HIV Replication Capacity and Treatment Decisions

November 2004

This article is part of The Body PRO's archive. Because it contains information that may no longer be accurate, this article should only be considered a historical document.

Researchers have known since the mid-1990s that some versions (strains) of HIV are less potent than others. Yet only recently have a number of studies sought to determine whether reductions or increases in HIV's ability to reproduce (i.e., replication capacity) can be measured accurately and if these measurements could provide a useful tool for HIV research, and monitoring HIV progression and the effectiveness of therapy. While more research is needed, emerging data suggest that developing an effective test of HIV replication capacity is not only possible, but that such tests may become an important new tool in the fight against HIV disease.

What Is Replication Capacity and Why Does it Matter?

The term replication capacity -- often used interchangeably with the term viral fitness -- refers to how quickly a sample of HIV taken from your blood reproduces (replicates). The HIV taken from one person's blood may reproduce more slowly or quickly than another person's. Scientists have observed that the slower a person's HIV reproduces, the less likely they are to have disease progression.

How to Test for Replication Capacity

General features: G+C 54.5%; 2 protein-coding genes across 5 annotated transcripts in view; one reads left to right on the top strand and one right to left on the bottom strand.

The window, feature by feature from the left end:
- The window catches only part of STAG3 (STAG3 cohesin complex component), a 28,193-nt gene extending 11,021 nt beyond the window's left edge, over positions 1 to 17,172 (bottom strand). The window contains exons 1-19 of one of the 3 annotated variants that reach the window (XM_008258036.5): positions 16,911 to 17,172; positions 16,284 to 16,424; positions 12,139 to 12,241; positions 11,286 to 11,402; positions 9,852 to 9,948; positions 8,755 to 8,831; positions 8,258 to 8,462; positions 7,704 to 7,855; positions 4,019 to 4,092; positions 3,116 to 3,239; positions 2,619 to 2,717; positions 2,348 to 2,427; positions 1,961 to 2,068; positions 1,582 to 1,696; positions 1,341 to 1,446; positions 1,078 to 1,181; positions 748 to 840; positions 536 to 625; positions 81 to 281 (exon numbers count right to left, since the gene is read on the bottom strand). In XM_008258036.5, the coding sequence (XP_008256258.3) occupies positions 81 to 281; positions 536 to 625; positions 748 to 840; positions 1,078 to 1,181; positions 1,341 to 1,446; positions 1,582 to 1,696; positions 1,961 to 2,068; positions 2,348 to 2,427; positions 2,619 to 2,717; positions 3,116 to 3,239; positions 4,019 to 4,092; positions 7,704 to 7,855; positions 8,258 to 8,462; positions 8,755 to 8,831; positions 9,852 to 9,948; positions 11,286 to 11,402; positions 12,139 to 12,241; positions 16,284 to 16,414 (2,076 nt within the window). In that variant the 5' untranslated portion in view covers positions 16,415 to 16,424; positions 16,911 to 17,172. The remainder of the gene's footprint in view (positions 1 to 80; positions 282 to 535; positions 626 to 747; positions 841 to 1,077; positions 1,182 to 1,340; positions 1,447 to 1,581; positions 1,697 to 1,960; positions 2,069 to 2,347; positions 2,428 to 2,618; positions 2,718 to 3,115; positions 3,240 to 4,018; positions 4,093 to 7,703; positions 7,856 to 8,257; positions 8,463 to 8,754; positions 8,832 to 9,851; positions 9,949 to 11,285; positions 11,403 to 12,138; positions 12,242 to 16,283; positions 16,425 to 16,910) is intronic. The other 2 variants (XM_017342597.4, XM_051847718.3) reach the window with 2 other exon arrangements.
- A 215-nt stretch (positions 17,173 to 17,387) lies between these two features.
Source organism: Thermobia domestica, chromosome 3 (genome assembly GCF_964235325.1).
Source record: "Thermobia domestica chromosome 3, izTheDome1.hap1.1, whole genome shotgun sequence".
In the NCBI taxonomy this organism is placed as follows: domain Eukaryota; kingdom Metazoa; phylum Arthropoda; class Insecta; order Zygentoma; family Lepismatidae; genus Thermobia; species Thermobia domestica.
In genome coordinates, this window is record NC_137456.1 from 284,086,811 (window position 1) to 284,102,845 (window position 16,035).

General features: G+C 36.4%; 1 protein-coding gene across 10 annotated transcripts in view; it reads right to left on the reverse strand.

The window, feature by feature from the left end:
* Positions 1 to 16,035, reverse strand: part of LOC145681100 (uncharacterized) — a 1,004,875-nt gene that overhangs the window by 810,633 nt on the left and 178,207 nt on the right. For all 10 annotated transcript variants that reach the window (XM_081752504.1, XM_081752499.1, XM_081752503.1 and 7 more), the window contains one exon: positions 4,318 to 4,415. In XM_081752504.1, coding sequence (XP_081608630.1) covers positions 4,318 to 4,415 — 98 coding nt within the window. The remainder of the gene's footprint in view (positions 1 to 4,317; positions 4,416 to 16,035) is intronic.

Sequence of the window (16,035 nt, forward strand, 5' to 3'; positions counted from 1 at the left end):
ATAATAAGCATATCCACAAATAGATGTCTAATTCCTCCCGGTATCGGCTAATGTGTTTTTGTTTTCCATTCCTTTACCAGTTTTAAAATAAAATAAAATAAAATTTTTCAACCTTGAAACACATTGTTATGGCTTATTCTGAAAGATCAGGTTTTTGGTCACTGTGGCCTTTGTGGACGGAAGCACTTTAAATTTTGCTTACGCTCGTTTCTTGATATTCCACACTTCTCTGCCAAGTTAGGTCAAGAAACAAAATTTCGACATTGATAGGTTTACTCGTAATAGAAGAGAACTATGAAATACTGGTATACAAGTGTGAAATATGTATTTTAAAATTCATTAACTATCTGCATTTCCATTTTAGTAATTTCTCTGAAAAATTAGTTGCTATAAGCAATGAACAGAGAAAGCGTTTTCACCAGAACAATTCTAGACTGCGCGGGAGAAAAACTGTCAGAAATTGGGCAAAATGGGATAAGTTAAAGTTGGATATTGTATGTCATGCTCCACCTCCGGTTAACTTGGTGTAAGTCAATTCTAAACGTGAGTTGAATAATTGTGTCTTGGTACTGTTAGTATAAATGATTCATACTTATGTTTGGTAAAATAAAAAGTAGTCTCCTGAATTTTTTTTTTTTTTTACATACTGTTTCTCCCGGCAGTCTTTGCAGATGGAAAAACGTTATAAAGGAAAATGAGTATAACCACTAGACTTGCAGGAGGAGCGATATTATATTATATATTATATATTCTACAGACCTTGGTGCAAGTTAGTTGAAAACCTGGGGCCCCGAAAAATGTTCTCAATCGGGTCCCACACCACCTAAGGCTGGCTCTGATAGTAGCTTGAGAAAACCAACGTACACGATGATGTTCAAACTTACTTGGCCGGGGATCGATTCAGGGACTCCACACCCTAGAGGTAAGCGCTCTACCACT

Currently, only one company in the U.S., ViroLogic Inc., has a widely available test of HIV replication capacity (RC). Their RC test is included free of charge, whenever a doctor uses their combined phenotypic/genotypic HIV drug resistance test (PhenoSense GT). The RC test compares the rate at which HIV taken from your blood reproduces and compares this to the median rate at which a number of drug-sensitive (wild-type) strains of HIV reproduce. The result is reported as a percentage, compared to the median wild-type at the bottom of the PhenoSense GT report. The makers claim that the results are about 95% accurate, so the actual percentage may be about 5% higher or lower than the number reported.

The company began offering the test in June of 2002, but only recently have data been published determining when and whether the results are at all meaningful.


What Does the Research Show?